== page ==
{ rené.winkelmeyer }

Vaadin does client-side debugging right

Jan 07, 2015
2 minutes

One of the caveats when using server-side frameworks is that you often don’t have real debugging possibilities for the client-side generated code. There are often no built-in tools to help the developer with that.

In the XPages world for example the XPages Debug Toolbar (created by Mark Leusink) should be, besides the usual tools like Web Inspector or Firebug, your weapon of choice. As I’m not really into XPages any longer - honestly, never have been really deep into them - I’m not aware if you can find anything better (don’t think so).

As I’m building my web-based applications nowadays nearly solely with the Java-based framework Vaadin (we’re running the same application on Domino, Tomcat or Liberty without changes!) I had to look for something similar for the client-side. That’s where the debug functionality of Vaadin comes into the game. For the sake of completeness: server-side debugging is a no-brainer because it’s a server-side framework that allows the usage of the full Java debug capabilities of Eclipse (or NetBeans or IntelliJ).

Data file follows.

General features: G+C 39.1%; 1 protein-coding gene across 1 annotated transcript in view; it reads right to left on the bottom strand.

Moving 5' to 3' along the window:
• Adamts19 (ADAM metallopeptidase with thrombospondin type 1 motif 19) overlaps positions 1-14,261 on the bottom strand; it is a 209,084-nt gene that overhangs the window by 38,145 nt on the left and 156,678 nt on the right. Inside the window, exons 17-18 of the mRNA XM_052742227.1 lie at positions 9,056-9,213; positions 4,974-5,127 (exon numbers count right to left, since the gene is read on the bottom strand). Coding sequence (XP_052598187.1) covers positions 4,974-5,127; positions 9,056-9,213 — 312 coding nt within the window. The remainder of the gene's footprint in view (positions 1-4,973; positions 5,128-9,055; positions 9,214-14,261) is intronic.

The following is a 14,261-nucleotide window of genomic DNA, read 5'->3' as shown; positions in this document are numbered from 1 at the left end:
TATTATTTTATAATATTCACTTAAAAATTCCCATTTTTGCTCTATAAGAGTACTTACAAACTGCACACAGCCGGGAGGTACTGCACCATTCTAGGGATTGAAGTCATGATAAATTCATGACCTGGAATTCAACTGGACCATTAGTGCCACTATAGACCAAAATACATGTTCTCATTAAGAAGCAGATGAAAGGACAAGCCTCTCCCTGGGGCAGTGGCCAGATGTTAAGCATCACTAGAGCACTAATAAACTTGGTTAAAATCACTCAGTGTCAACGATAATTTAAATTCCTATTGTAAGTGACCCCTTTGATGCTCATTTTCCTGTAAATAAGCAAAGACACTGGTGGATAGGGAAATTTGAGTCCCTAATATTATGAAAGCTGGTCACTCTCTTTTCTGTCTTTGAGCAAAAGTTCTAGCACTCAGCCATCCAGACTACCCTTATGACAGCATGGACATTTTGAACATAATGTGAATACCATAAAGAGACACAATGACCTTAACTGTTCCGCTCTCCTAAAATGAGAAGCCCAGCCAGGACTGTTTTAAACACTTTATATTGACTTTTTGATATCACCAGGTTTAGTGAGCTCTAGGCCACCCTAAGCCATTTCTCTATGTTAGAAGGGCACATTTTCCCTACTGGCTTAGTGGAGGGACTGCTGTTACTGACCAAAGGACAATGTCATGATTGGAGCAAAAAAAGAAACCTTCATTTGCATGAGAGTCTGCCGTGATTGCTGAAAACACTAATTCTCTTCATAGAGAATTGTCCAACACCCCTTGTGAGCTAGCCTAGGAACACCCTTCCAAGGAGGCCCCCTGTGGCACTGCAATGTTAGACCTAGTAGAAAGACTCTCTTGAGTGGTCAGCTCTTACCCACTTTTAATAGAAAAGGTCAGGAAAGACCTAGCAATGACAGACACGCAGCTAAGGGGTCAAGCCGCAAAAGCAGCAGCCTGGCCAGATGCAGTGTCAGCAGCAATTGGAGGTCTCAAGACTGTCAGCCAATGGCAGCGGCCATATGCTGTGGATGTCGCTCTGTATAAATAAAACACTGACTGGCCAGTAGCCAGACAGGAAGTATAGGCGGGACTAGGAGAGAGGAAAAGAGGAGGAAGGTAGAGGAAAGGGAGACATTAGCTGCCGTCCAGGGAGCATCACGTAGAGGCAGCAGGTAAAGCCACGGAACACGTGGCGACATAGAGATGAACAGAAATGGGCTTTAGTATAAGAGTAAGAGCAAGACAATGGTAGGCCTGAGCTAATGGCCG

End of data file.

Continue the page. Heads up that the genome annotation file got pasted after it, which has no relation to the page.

If you create a new Vaadin application the default mode is “production=false”. Which means you can add a simple “?debug” to the application’s URI and you’ll get some amazing built-in functionality available (documented here). The following screenshots show you an excerpt from a live application where layout problems, response/round-trip times and more are shown.


As Vaadin is built on top of the Google Web Toolkit (GWT) you also get the amazing SuperDevMode (described here and here). The SuperDevMode allows you for example to debug JavaScript code in the browser (and Java code in Chrome!).

If you want to try Vaadin I highly recommend to check the Vaadin Boilerplate on Bluemix.